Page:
An Israeli reservist soldier holds his weapon as others wait with their gear before going home (Reuters)
Palestine's successful bid to be recognised as a "non-member observer state" in the United Nations last Thursday has come at a cost; after the Israeli government announced on Sunday that it would be withholding $118 million in tax revenues to the Palestinian Authority this month, in response to the "Palestinian provocation."
Under the 1993 Oslo Peace Accords, which was designed to pave the way towards a two-state solution, Israeli tax authorities presently collect customs duties on goods entering the Palestinian territories via Israeli-controlled ports and land borders on behalf of their Palestinian counterparts, before transferring the receipts to the PA - in addition to income taxes and social security contributions from Palestinian workers in Israel.
But over the last 10 years, Israel has intermittently withheld payment to Palestine, often as a punitive measure in retaliation to diplomatic or political developments viewed as harmful.
According to the Wall Street Journal, the latest decision was the second act of reprisal by the Israeli government, who also announced last Friday to build thousands of new housing units for Jewish settlers in the PA-claimed West Bank.
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"If Israel freezes the transfer of revenue, the PA will not be able to pay its wages, thereby risking social upheaval given the already rising discontent due to the worsening economic conditions...There is no other source of financing," said Oussama Kanaan, the IMF mission chief for the West Bank and Gaza, to WSJ.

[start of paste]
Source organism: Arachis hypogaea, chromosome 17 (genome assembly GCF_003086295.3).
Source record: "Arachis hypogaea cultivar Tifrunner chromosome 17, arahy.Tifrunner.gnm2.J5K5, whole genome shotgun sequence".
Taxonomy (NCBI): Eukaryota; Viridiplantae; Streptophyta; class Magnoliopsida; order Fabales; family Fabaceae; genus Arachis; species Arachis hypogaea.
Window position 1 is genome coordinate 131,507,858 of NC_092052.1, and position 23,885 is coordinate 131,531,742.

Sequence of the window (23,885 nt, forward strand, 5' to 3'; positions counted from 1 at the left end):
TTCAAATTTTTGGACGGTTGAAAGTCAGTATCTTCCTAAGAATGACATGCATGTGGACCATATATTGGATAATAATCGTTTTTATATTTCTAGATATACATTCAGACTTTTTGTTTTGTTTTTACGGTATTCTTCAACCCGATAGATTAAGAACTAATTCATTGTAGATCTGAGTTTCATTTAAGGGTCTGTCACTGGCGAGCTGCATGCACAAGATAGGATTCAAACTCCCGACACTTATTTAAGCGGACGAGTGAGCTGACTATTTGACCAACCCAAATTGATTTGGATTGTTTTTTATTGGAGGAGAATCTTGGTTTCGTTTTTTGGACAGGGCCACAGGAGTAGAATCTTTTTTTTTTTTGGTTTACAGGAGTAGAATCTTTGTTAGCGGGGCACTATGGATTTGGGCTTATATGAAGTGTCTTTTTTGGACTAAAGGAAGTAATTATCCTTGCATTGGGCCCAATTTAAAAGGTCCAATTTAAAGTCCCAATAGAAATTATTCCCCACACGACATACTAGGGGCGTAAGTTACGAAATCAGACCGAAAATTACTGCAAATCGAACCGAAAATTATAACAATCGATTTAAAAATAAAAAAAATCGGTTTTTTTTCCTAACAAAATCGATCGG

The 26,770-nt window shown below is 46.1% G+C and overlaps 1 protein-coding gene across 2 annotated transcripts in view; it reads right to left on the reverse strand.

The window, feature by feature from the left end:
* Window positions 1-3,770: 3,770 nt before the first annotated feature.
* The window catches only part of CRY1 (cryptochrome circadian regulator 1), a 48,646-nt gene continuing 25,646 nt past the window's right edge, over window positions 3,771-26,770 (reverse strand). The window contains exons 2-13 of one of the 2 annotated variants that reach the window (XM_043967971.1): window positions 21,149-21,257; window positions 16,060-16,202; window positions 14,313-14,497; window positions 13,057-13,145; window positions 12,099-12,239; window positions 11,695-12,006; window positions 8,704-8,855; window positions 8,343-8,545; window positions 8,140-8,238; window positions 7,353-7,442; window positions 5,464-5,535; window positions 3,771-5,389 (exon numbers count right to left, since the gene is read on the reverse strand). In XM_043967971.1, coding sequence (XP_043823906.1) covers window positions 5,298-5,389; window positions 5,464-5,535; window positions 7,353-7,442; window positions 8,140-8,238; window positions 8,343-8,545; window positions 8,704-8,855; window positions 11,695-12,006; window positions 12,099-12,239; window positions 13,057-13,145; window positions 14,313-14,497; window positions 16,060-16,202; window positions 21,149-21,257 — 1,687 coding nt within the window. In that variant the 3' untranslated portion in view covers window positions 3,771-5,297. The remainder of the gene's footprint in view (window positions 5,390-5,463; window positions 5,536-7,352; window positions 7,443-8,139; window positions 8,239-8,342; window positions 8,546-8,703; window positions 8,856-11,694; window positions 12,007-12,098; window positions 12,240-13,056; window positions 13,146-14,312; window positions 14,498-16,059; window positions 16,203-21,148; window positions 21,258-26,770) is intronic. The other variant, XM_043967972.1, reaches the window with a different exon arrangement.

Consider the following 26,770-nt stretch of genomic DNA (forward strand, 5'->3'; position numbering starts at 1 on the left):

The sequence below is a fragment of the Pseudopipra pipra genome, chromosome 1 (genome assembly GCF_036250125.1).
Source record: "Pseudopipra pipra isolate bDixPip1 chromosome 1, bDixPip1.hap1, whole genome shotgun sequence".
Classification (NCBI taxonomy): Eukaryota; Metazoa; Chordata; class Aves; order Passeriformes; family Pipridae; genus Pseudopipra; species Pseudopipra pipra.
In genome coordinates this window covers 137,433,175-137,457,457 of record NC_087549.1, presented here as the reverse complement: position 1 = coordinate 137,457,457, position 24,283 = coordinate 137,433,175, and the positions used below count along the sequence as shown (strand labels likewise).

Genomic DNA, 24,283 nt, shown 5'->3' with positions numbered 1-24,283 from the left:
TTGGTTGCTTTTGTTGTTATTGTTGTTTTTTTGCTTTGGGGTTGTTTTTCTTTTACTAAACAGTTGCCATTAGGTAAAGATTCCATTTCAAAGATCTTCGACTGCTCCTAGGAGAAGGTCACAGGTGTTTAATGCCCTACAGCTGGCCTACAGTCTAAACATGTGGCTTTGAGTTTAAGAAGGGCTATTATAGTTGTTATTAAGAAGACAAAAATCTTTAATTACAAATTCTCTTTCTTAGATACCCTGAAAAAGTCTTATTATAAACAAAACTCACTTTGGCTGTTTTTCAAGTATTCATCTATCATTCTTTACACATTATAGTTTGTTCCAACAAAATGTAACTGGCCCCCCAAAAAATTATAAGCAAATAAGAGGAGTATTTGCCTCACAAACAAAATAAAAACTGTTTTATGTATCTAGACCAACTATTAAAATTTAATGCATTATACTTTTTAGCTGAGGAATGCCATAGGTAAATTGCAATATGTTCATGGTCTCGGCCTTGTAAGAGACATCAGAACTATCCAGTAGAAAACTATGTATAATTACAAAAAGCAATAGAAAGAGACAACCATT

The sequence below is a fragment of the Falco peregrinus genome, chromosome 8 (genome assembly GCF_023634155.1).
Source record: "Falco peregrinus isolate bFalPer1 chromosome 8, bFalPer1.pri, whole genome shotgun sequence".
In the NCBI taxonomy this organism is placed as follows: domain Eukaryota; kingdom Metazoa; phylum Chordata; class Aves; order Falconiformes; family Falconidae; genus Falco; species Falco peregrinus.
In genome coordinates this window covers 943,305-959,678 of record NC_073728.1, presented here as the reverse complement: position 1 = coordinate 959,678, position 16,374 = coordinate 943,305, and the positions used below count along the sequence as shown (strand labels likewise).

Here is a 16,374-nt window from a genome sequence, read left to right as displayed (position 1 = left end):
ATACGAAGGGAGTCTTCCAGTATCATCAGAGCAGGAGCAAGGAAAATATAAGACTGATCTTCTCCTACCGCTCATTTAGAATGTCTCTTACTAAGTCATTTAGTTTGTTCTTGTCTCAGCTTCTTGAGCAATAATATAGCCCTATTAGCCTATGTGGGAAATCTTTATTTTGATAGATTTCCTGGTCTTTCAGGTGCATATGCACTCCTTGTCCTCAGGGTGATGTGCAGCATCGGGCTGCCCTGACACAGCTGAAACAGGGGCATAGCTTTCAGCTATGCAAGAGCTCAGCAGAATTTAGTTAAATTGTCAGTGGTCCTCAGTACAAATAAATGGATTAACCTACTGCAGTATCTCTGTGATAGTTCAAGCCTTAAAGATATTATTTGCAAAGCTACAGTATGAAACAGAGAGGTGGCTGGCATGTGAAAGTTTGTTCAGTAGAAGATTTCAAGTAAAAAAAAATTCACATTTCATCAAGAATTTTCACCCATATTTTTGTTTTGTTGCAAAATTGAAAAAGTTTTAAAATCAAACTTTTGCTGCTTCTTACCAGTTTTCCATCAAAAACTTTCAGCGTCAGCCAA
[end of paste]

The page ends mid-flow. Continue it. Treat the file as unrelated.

Israel's plans to build in east Jerusalem and the West Bank would deal an "almost fatal blow" to any prospects for peace with the Palestinians, UN Secretary-General Ban Ki-Moon further warned.
But Israeli officials appeared defiant, and some even warned of more reprisals to come.
"I don't intend to transfer funds this month," told Israeli Finance Minister Yuval Steinitz to a government cabinet meeting on Sunday. "[Instead] the money will be used to deduct debts the PA owes to the Israel Electric Corporation and other bodies."
"The Palestinians were warned that there were measures that could be taken if they went forward with this unilateral step at the UN. We are now following through on that word," added one senior Israeli government official to The Times. "There are more measures that can be taken if the Palestinians continue to take unwise steps at the UN."
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Needless to say, Palestinian officials were outraged by Israel's move, insisting that such a step was not allowed under the terms of their agreement with Israel.
"Taking PA money is another illegal move by Israel, and comes in addition to a series of measures taken in the past few days, including the announcement of additional settlement construction," told government spokesman Nour Odeh to AFP.
"This is Palestinian money that no one has the right to dispose of it or take action with respect to these funds except the Palestinian Authority," she said. "We await the transfer of Palestinian tax funds in a timely manner."
The article was first published by Economy Watch.